After one of modern golf’s epic days, Tiger Woods hobbled away with the US Open — his 14th major championship — and declared it “probably the greatest tournament I’ve ever had.”
Which, coming from a player who, at age 32, has won 65 US Tour events and a further 22 tournaments around the world — including a 15-shot cakewalk in the 2000 US Open at Pebble Beach and an eight-shot triumph in the British Open at St Andrews a month later — was really saying something.
Again, Woods needed to produce a key shot at a key moment to hold off the extraordinarily brave challenge from his opponent, fellow-American Rocco Mediate.
The day before, the world No.1 had holed a clutch four-metre putt on the 72nd hole to make the playoff; yesterday he stood on the 18th tee one stroke behind Mediate and needing a birdie four to have any chance of winning his third national championship.
On the 18th hole to end the third round, Woods also sunk an amazing eagle putt.
As he has throughout his career, Woods produced the pressure shot when he had to, ripping his second shot, a 4-iron, about 195 metres into the heart of the green, while Mediate could only find the putting surface with his third. Two putts gave Woods a birdie while Mediate had to settle for a par.
On they went to the 19th hole, where Mediate finally succumbed to the pressure and allowed Woods, who tapped in for a par, to clinch the title – and move within four of Jack Nicklaus’ record of 18 majors.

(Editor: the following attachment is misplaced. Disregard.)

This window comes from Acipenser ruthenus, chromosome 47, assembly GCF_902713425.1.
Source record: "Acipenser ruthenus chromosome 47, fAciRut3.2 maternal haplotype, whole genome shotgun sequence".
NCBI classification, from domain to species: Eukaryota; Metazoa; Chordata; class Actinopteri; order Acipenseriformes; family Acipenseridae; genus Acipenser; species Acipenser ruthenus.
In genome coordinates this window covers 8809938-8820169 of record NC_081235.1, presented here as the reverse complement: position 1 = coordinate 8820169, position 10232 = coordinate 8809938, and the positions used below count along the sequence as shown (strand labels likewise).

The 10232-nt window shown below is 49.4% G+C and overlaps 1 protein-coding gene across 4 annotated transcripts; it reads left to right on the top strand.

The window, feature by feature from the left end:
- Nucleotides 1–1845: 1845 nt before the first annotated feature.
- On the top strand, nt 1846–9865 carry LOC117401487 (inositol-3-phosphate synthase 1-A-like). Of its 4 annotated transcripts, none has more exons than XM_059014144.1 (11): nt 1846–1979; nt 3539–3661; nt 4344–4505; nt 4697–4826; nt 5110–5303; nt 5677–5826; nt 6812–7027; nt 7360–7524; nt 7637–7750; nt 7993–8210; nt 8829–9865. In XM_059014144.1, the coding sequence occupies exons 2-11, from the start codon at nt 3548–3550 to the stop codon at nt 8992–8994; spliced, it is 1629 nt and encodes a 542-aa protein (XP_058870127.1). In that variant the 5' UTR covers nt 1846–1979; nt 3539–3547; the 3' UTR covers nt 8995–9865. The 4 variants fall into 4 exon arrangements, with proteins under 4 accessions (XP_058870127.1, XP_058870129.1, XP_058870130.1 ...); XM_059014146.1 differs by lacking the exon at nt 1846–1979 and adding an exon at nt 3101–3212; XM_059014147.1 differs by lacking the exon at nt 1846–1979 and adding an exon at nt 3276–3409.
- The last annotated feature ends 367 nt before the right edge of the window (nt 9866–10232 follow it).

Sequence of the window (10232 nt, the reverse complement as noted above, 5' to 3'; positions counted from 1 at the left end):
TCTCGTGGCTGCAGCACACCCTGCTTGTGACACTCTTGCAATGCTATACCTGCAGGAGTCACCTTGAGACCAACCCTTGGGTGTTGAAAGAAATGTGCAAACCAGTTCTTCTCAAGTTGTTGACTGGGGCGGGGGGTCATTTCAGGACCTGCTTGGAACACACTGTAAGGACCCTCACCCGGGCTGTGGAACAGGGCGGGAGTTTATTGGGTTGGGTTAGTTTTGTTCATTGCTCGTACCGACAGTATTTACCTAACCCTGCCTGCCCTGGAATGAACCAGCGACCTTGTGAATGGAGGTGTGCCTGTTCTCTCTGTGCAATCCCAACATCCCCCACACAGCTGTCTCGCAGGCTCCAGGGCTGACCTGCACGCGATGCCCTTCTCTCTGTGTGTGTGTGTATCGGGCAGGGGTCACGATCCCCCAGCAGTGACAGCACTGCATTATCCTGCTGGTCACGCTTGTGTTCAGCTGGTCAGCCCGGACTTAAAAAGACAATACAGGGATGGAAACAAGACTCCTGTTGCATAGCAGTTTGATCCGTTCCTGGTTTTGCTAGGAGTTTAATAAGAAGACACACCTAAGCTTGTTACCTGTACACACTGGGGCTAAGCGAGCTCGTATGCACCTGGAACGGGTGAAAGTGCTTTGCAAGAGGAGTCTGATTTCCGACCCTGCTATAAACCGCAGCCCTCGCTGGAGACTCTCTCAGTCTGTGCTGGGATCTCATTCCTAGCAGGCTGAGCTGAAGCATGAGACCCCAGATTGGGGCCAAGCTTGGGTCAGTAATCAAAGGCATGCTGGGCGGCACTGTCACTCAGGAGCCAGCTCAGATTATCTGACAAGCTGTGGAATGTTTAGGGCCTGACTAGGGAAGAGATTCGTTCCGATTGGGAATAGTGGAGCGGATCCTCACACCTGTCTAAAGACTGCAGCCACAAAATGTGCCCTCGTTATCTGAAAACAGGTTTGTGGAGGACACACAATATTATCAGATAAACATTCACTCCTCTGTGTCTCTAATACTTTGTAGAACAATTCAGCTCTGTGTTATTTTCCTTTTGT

Fittingly, the win came on the day Woods reached 500 weeks as the world’s No. 1-ranked player.
Yet, he had arrived at Torrey Pines this week with doubts over his ability to play the 72 holes. He was still recovering from surgery to his left knee and hadn’t walked a full 18 holes since the final day of the US Masters on April 13, much less played a competitive round. After some shots, he grimaced with the searing pain from his knee.
But he ground his way through the discomfort, producing miracle shots all the while — especially in Saturday’s third round — giving rise to the question: has any sportsman, ever, performed better under pressure?
You can have Pete Sampras and Roger Federer, Michael Schumacher and Lance Armstrong, Wayne Gretzky and Muhummad Ali, and Pele and Maradona — you can even have the go-to man himself, Michael Jordan — but none of them touch Woods when it comes to the matter of consistently delivering the money shot on cue. It has happened so often now it is no fluke; it is a trademark. Brilliance is expected of him, and invariably that expectation is met.
With concentration honed by his late father, Earl, who used to jangle coins in his pocket when the young Tiger was about to putt, and squeak the brakes on their golf cart as his son was about to hit a drive, Woods’ greatness lies in his extraordinary mental toughness and his ability to trust his swing in even the most the dire predicament, such as on the 18th fairway today.
Now it is simply a matter of time before Nicklaus’ record of 18 major championships, a record once thought untouchable, falls beneath Woods’ onslaught.
Charles Happell is a former Fairfax sports editor.